* FTSE 100 inches up 0.1 pct, European stocks up 0.9 pct

* FTSE 250 erases gains, down 0.2 percent

* Plus500 slumps after profit warning, drags down rival IG

* Debenhams soars on additional funding (Adding details throughout)

Feb 12 (Reuters) – UK shares lagged their euro-zone peers on Tuesday, as growing risks of a disorderly divorce from the European Union rattled investors, while a profit warning from online trading platform Plus500 knocked the midcap index into the red.

The mood soured on the main indices in choppy afternoon trade as Prime Minister Theresa May urged lawmakers to back her Brexit deal and Bank of England Governor Mark Carney warned again of the economic damage if the country leaves the bloc without a deal.

While the speeches did not contain any news, the comments reinforced concerns about the protracted deadlock between Parliament and Brussels.

The FTSE 100, which makes 70 percent of its income overseas, was up 0.1 percent at 1447 GMT, after briefly falling into negative territory as sterling recouped some losses during May’s speech.

Some of the biggest losers were companies exposed to the domestic economy, such as pubs, supermarkets, utilities and housebuilders, while gains were in oil majors, miners and multinational banks like HSBC.

The domestically focused FTSE 250 was down 0.2 percent, erasing earlier gains with a plunge in Plus500 shares accounting for almost all the index’s 31-point drop.

Optimism across euro zone markets about prospects for U.S.-China trade talks this week and a deal to avoid a U.S. government shutdown did little to help UK stocks, which are less sensitive to the vagaries of trade tensions, traders said.

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“The Parliamentary speech and May’s sparring with (Opposition Leader Jeremy) Corbyn show nothing’s changed,” said Mike van Dulken, head of research at Accendo Markets.

“It all comes down to what she can convince Parliament to agree to. She has a tough sell at home and (is) hoping that Europe blinks first.”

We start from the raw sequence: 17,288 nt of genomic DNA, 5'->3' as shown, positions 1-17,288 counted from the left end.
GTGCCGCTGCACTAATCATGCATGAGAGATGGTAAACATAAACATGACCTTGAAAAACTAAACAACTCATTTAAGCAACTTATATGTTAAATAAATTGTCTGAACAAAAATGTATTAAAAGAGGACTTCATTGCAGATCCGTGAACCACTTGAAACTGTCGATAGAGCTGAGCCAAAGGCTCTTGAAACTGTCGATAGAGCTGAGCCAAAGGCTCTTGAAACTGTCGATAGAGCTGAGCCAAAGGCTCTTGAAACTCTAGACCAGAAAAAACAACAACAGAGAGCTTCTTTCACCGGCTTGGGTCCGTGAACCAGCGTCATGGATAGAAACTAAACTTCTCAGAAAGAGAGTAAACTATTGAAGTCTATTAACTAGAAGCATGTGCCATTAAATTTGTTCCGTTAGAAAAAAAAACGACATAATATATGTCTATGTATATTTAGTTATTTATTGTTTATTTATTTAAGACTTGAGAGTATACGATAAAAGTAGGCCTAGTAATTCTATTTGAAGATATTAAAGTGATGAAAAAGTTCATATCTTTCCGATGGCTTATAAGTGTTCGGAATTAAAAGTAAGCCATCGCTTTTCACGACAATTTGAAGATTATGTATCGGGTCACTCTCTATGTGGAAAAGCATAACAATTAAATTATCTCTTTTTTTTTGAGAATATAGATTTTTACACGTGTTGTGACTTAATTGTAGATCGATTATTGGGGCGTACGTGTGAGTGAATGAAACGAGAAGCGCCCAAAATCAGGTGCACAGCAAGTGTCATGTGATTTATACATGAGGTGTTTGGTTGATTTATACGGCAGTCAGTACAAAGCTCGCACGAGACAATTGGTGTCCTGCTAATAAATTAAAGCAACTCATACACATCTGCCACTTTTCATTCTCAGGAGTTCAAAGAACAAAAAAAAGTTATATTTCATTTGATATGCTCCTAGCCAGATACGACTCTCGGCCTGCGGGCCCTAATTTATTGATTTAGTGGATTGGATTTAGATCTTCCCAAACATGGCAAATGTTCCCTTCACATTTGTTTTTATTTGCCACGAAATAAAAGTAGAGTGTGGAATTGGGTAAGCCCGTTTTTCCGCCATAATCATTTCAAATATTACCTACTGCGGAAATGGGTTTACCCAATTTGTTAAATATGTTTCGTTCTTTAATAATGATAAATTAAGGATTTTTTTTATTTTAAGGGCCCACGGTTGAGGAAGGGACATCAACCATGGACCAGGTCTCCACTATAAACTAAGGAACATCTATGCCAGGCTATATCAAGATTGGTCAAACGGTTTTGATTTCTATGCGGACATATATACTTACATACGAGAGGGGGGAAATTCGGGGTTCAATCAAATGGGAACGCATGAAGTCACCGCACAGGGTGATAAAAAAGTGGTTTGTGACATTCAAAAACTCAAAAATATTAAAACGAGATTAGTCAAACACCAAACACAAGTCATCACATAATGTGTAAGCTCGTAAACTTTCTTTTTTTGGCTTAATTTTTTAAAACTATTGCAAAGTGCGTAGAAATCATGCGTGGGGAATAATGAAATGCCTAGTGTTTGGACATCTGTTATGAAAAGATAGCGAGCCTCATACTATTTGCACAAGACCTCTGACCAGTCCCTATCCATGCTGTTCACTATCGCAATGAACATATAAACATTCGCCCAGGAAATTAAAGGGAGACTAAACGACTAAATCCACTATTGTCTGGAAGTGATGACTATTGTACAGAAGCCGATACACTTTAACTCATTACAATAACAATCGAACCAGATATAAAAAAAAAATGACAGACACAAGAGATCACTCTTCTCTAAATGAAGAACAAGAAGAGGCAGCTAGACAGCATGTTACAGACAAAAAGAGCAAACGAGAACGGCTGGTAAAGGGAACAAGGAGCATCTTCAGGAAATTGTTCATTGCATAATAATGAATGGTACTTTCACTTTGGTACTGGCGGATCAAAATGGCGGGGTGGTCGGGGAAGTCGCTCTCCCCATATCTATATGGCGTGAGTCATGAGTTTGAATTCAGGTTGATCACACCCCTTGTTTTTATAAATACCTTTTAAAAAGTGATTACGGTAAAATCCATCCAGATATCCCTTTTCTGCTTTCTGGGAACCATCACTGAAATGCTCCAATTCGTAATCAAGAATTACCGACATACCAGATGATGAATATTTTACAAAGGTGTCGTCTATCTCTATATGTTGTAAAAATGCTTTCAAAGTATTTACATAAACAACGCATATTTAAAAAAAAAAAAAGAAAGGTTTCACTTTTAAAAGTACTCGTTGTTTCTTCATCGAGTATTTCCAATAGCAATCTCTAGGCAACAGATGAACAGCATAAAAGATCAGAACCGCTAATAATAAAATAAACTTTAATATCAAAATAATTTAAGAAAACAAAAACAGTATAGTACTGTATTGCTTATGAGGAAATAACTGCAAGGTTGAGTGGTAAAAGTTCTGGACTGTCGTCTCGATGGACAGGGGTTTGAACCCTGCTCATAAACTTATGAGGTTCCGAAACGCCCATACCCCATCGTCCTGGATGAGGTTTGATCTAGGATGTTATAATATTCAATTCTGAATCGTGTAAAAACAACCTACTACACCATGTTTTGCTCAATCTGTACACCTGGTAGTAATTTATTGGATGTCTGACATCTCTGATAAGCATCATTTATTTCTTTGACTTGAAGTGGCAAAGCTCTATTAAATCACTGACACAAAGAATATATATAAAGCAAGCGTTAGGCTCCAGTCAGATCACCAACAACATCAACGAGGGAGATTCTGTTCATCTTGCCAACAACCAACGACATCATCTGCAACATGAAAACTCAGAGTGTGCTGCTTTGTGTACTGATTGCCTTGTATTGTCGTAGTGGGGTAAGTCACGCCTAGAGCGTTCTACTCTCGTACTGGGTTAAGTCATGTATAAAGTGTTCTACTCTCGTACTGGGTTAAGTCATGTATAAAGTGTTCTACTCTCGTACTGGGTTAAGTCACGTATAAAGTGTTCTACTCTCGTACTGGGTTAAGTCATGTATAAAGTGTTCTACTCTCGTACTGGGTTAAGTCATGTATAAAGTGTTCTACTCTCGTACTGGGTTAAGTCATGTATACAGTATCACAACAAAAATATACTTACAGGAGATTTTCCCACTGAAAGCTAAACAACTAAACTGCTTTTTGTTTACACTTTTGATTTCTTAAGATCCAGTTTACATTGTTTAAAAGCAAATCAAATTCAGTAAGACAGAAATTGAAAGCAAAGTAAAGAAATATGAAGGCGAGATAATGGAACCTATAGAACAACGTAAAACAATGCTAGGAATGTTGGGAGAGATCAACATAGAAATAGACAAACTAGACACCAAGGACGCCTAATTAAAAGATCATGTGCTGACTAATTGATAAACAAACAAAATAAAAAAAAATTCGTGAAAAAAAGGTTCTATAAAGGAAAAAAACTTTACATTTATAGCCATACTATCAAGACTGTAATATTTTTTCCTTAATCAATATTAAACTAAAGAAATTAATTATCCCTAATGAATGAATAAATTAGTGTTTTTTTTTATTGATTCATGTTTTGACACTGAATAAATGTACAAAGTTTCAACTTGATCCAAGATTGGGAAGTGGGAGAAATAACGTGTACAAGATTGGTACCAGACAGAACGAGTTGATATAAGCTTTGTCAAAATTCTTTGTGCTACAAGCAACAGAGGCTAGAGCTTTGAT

A disruptive no deal Brexit remained the default outcome.

“There is continued optimism that some sort of a deal will be reached even though we have no concrete reason to believe that is going to be the case,” said CMC Markets analyst David Madden.

“Some people are suggesting that May is intentionally running down the clock and trying to coerce some of her MPs into voting for her deal just because it might be better than no-deal,” Madden added.

Investors were also bracing for more political turmoil after The Sun reported that May is preparing to resign this summer shortly after delivering Brexit, which could trigger a general election. bit.ly/2BwWkzr

Among the biggest individual movers on the day was Plus500, which lost more than a third of its value after the online trading platform blamed a regulatory crackdown for its profit and revenue warning.

The stock was last down 30 percent, on track for its worst day in more than three-and-a-half years, and dragged rival IG Group down 5 percent.

Dragging the FTSE 100 down was tour operator TUI , which has slumped since a profit warning last week, was down 4 percent as its first-quarter underlying loss widened.

Small-cap retailer Debenhams shot up 34 percent after it secured additional funding from lenders as it struggles to find a longer-term solution to its financial woes.

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“While this (refinancing) takes away the immediate pressure and provides a short respite, we believe Debenhams is likely to move forward with a CVA (credit valuation adjustment) in order to reduce its lease commitments and store numbers,” said John Stevenson, retail analyst at Peel Hunt. (Reporting by Shashwat Awasthi and Tanishaa Nadkar; Additional reporting by Muvija M in Bengaluru; Editing by Josephine Mason and Susan Fenton)



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